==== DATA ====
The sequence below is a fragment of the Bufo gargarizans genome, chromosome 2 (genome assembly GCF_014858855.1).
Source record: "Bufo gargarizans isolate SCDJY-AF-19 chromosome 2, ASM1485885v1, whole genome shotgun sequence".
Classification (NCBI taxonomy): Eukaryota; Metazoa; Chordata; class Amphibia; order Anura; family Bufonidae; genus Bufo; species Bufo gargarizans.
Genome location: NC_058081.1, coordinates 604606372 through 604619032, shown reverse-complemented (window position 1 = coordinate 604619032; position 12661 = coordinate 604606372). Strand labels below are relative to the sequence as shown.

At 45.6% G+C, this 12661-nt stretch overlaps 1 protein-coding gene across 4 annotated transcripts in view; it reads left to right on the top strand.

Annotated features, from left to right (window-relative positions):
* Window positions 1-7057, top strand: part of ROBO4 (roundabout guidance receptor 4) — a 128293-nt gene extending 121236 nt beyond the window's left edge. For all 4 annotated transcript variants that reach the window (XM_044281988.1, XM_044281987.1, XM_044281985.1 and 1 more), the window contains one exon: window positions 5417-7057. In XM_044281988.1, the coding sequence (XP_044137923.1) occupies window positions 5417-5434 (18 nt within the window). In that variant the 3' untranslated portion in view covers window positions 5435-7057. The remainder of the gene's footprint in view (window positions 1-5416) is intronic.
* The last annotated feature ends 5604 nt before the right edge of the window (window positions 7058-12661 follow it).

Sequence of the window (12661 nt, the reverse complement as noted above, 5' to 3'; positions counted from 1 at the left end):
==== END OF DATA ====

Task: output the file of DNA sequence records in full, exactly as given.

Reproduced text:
The sequence below is a fragment of the Bufo gargarizans genome, chromosome 2 (genome assembly GCF_014858855.1).
Source record: "Bufo gargarizans isolate SCDJY-AF-19 chromosome 2, ASM1485885v1, whole genome shotgun sequence".
Classification (NCBI taxonomy): Eukaryota; Metazoa; Chordata; class Amphibia; order Anura; family Bufonidae; genus Bufo; species Bufo gargarizans.
Genome location: NC_058081.1, coordinates 604606372 through 604619032, shown reverse-complemented (window position 1 = coordinate 604619032; position 12661 = coordinate 604606372). Strand labels below are relative to the sequence as shown.

At 45.6% G+C, this 12661-nt stretch overlaps 1 protein-coding gene across 4 annotated transcripts in view; it reads left to right on the top strand.

Annotated features, from left to right (window-relative positions):
* Window positions 1-7057, top strand: part of ROBO4 (roundabout guidance receptor 4) — a 128293-nt gene extending 121236 nt beyond the window's left edge. For all 4 annotated transcript variants that reach the window (XM_044281988.1, XM_044281987.1, XM_044281985.1 and 1 more), the window contains one exon: window positions 5417-7057. In XM_044281988.1, the coding sequence (XP_044137923.1) occupies window positions 5417-5434 (18 nt within the window). In that variant the 3' untranslated portion in view covers window positions 5435-7057. The remainder of the gene's footprint in view (window positions 1-5416) is intronic.
* The last annotated feature ends 5604 nt before the right edge of the window (window positions 7058-12661 follow it).

Sequence of the window (12661 nt, the reverse complement as noted above, 5' to 3'; positions counted from 1 at the left end):